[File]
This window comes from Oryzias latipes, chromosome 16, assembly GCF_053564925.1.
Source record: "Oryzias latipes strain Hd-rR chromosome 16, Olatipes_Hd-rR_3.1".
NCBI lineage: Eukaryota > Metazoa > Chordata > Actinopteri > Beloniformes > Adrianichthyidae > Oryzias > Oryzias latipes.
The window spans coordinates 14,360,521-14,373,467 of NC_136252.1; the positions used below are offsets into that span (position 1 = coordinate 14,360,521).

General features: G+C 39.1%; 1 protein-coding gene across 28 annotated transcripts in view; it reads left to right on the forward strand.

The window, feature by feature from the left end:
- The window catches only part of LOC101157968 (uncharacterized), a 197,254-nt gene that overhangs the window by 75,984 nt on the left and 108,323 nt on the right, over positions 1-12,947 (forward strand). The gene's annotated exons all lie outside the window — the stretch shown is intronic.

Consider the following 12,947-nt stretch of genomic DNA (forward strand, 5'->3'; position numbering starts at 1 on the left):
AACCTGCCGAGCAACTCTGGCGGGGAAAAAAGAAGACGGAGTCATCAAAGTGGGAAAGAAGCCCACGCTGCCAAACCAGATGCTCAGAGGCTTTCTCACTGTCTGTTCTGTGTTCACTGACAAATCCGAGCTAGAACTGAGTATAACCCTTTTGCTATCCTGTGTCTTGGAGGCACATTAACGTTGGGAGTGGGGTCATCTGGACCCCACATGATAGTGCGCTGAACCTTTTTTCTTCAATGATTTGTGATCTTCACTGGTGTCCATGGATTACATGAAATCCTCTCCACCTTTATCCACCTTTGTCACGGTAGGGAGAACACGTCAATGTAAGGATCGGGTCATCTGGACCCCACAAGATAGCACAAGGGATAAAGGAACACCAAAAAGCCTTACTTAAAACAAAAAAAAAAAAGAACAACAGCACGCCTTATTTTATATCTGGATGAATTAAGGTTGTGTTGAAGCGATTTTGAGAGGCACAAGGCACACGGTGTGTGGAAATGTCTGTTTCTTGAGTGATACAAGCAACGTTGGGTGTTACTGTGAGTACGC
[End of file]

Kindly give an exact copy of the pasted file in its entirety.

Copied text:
This window comes from Oryzias latipes, chromosome 16, assembly GCF_053564925.1.
Source record: "Oryzias latipes strain Hd-rR chromosome 16, Olatipes_Hd-rR_3.1".
NCBI lineage: Eukaryota > Metazoa > Chordata > Actinopteri > Beloniformes > Adrianichthyidae > Oryzias > Oryzias latipes.
The window spans coordinates 14,360,521-14,373,467 of NC_136252.1; the positions used below are offsets into that span (position 1 = coordinate 14,360,521).

General features: G+C 39.1%; 1 protein-coding gene across 28 annotated transcripts in view; it reads left to right on the forward strand.

The window, feature by feature from the left end:
- The window catches only part of LOC101157968 (uncharacterized), a 197,254-nt gene that overhangs the window by 75,984 nt on the left and 108,323 nt on the right, over positions 1-12,947 (forward strand). The gene's annotated exons all lie outside the window — the stretch shown is intronic.

Consider the following 12,947-nt stretch of genomic DNA (forward strand, 5'->3'; position numbering starts at 1 on the left):
AACCTGCCGAGCAACTCTGGCGGGGAAAAAAGAAGACGGAGTCATCAAAGTGGGAAAGAAGCCCACGCTGCCAAACCAGATGCTCAGAGGCTTTCTCACTGTCTGTTCTGTGTTCACTGACAAATCCGAGCTAGAACTGAGTATAACCCTTTTGCTATCCTGTGTCTTGGAGGCACATTAACGTTGGGAGTGGGGTCATCTGGACCCCACATGATAGTGCGCTGAACCTTTTTTCTTCAATGATTTGTGATCTTCACTGGTGTCCATGGATTACATGAAATCCTCTCCACCTTTATCCACCTTTGTCACGGTAGGGAGAACACGTCAATGTAAGGATCGGGTCATCTGGACCCCACAAGATAGCACAAGGGATAAAGGAACACCAAAAAGCCTTACTTAAAACAAAAAAAAAAAAGAACAACAGCACGCCTTATTTTATATCTGGATGAATTAAGGTTGTGTTGAAGCGATTTTGAGAGGCACAAGGCACACGGTGTGTGGAAATGTCTGTTTCTTGAGTGATACAAGCAACGTTGGGTGTTACTGTGAGTACGC